Submitted by nanettew on Mon, 12/10/2018 - 06:16
Ambassador Luke
December 10, 2018 by nanettew
Climate Change Resilience

7 December 2018, Katowice, Poland - The Pacific concept of ‘Talanoa’ is a process of storytelling for the common good, and it has grown globally, reaching all corners of the planet through the international climate change process. 

In 2017, in line with a mandated decision for a facilitative process to take stock of collective efforts in progressing towards the long term goal of the Paris Agreement.   Fiji as the President of the 23rd Conference of the Parties to the UN Framework Convention on Climate Change (UNFCCC COP23) launched the Talanoa Dialogue.  This allowed people to tell their climate change stories on reaching the long-term temperature goal of the Paris Agreement, resulting in a collection of stories and thoughts that answered three key questions when it comes to holding the global average temperature to well below 2 °C or even further to 1.5 °C.  The three key questions were - Where are we now? Where do we want to be?  And how do we get there? 

“The creation of this space for a dialogue that is distinct from the negotiations is proving to be an important step forward and I am convinced that the Talanoa Dialogue is a valuable new tool in our collective effort to effectively address climate change,” stated Adam Guibourge-Czetwertyński Chief Negotiator for Poland at a special session at the UN Climate Change Conference which presented the wrap up of the preparatory phase of the Talanoa Dialogue.  Poland is the President of the UNFCCC COP24 and as such, jointly leads the two different phases with Fiji.

Coming to an end at COP24, the preparatory phase of the Talanoa Dialogue received a total of 473 inputs as of the end of October this year.  One such input came in May this year, at the sessions of the subsidiary bodies under the UNFCCC, when 305 participants shared 474 stories in response to the three questions asked.  During 2018 there were 90 Talanoa Dialogue events held across the world which were added to the Talanoa Dialogue calendar, yet there were many more also held that were not featured in the calendar.

“We are very proud to see how widely and rapidly the Talanoa spirit and approach has spread around the globe,” presented Ambassador Luke Daunivalu, the Chief Negotiator of Fiji’s COP23 Presidency.

“Parties and non-party stakeholders have engaged in the process in a number of ways by participating in the Talanoas we held in Bonn in May, by organisng Talanoas at the regional, national and local levels, by submitting inputs and even by engaging in campaigns on social media.”

At COP24 that Parties are calling for stronger ambitions to achieve the Paris Agreement goal of global warming at 2ºC or even lower to 1.5ºC.  As it currently stands, commitments by Parties to reduce their greenhouse gases are not nearly enough to reach these goals.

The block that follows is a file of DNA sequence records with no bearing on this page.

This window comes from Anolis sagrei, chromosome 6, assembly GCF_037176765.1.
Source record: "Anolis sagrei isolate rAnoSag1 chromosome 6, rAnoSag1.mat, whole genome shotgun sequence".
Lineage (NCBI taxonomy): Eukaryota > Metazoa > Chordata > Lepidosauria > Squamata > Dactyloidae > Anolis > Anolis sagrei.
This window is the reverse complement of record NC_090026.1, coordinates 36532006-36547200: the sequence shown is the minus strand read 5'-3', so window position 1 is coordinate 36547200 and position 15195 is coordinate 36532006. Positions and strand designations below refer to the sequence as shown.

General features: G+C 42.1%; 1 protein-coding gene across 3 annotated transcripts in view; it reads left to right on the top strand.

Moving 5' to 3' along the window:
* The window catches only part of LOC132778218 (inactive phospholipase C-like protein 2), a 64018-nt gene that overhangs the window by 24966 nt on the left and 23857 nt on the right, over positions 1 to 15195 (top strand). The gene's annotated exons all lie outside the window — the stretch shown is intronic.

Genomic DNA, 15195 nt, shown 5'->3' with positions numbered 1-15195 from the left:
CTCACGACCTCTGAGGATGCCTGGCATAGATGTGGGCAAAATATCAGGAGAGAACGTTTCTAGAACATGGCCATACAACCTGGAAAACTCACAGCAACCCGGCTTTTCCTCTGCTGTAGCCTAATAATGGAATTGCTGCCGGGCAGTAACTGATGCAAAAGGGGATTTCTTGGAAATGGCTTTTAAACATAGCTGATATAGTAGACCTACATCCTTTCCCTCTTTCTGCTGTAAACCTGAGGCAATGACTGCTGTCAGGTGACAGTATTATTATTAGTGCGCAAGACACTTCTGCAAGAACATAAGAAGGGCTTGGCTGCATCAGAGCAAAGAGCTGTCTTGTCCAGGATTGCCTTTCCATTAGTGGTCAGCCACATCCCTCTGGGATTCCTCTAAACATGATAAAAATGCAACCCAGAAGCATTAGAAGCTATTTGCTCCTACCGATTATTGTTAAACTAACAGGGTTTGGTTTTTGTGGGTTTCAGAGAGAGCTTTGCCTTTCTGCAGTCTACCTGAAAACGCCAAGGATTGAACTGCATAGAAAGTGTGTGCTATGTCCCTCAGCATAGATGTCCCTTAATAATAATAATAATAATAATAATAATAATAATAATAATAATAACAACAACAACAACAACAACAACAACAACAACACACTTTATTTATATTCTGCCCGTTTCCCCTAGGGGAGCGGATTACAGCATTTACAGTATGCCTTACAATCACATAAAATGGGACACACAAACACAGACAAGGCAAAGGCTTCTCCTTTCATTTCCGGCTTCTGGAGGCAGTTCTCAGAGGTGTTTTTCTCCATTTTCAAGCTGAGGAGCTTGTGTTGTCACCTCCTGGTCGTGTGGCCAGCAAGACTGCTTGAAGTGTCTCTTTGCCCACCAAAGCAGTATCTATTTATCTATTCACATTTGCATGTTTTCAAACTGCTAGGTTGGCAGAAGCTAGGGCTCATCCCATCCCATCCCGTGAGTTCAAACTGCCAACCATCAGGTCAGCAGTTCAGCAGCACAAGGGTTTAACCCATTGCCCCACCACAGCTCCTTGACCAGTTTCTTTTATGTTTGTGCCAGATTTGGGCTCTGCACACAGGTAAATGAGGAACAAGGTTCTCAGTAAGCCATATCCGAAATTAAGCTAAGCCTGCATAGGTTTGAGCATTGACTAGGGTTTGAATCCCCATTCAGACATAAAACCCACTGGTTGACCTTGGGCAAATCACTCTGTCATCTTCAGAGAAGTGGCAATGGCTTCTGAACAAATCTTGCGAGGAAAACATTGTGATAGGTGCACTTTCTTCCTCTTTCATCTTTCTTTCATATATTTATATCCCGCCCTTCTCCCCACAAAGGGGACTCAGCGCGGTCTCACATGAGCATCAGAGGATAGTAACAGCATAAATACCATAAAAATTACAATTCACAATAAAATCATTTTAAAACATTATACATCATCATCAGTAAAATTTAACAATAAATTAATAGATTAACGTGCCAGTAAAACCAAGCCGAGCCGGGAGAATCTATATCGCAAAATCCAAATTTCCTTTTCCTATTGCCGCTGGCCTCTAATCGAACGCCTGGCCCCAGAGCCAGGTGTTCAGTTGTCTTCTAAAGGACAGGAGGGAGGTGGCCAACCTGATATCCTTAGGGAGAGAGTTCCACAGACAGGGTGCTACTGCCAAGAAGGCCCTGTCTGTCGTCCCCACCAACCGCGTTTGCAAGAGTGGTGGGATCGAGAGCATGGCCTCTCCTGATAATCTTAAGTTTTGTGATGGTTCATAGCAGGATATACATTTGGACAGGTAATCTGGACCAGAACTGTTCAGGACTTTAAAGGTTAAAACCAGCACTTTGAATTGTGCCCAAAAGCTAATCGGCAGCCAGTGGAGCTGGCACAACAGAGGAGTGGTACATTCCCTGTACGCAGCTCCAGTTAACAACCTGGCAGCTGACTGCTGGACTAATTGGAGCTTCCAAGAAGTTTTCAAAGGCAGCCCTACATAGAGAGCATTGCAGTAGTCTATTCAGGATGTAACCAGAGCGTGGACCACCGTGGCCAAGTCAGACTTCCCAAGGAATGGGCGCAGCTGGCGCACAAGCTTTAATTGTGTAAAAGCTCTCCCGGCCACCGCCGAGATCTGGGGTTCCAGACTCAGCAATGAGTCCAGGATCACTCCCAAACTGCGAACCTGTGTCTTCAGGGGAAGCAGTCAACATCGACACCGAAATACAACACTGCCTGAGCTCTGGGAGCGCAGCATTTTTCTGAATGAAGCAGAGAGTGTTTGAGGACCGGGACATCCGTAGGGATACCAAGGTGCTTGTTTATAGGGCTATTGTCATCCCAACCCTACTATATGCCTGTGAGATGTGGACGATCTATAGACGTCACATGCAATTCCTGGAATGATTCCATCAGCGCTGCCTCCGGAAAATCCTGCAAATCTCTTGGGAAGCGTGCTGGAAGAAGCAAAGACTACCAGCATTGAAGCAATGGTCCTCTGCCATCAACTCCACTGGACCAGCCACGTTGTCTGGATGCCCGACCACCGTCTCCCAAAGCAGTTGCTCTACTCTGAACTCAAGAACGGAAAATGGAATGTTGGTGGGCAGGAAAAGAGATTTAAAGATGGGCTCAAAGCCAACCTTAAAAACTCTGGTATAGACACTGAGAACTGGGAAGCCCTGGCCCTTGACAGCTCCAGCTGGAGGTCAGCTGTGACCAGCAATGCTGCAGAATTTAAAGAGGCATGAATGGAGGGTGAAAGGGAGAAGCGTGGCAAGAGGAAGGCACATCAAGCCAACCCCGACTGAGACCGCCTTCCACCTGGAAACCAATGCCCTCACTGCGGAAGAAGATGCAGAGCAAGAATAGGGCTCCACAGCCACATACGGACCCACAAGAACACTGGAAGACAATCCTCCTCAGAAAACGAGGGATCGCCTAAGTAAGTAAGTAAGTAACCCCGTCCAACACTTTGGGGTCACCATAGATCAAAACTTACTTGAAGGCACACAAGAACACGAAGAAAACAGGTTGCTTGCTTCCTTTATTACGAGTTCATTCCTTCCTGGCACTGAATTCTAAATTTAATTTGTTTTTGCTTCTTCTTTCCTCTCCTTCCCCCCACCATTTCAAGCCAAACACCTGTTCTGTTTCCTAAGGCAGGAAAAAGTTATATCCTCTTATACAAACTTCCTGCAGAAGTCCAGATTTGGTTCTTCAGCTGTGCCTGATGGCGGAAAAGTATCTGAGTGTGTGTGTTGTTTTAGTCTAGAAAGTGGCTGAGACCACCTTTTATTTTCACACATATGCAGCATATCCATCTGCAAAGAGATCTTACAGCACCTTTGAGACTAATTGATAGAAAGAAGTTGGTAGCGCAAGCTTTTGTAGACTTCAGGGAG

Suggestions as to how we can get there are summarised in the Talanoa Dialogue synthesis report, released on 19 November, from participants that identified actions and efforts by different actors. 

Most importantly the case for courage, confidence and enhanced ambition was strongly made by a set of factors which were repeatedly referred to and included the consequences of inaction, the realm of possibility, the untapped potential, the ambition by non-Party stakeholders and cooperative initiatives, as well as falling costs of technology and society’s calls for ambition.

The key factor to get there, is political will and working together.


“Leadership is not confined to Governments, nor the responsibility to set up strong stable and cohesive frameworks,” stated Adam Guibourge-Czetwertyński Chief Negotiator of Poland as he presented key messages from the synthesis report at COP24.

“Leaders from the private sectors can also provide leadership through the establishment of targets through their supply chains and by motivating their peers.  The civil society plays a major role by engaging with governments and promoting climate actions at all levels. Spiritual leaders can also help people under their responsibility to care for the wonders of nature and creation.” 

The information and insights collected during the preparatory phase were synthesised by both the Presidencies of COP23 and COP24 to provide a foundation for the political phase which is taking place at COP24 in Katowice, Poland to be co-chaired by Fiji and Poland.

“As requested by COP 23, we the COP23 and COP24 presidencies have prepared the synthesis that strives to provide the succinct yet comprehensive starting point for the political phase. It represents our best attempt to synthesise the interest and stories shared so far while avoiding bias to any subject,” Ambasssador Luke Daunivalu, Fiji’s COP23 Chief Negotiator stated.

A series of high level roundtable discussions will be held during the second week of the UN Climate Change Conference to capture political momentum to help Parties to the UNFCCC inform the preparation of their nationally determined contributions.  Also known as NDC’s, under the Paris Agreement, Parties are to submit these national climate plans that outline climate action including targets, policies and measures to be undertaken to contribute to global climate action.

The next round of NDC’s must be submitted in 2020, when implementation of the Paris Agreement effectively begins, and it is in this next round that Parties have been called upon to commit to deeper emission targets to achieve a 1.5ºC temperature warming goal.

To learn more about the Talanoa Dialogue, please visit the Talanoa Platform:

To read the Talanoa Dialogue Synthesis Report of the Preparatory Phase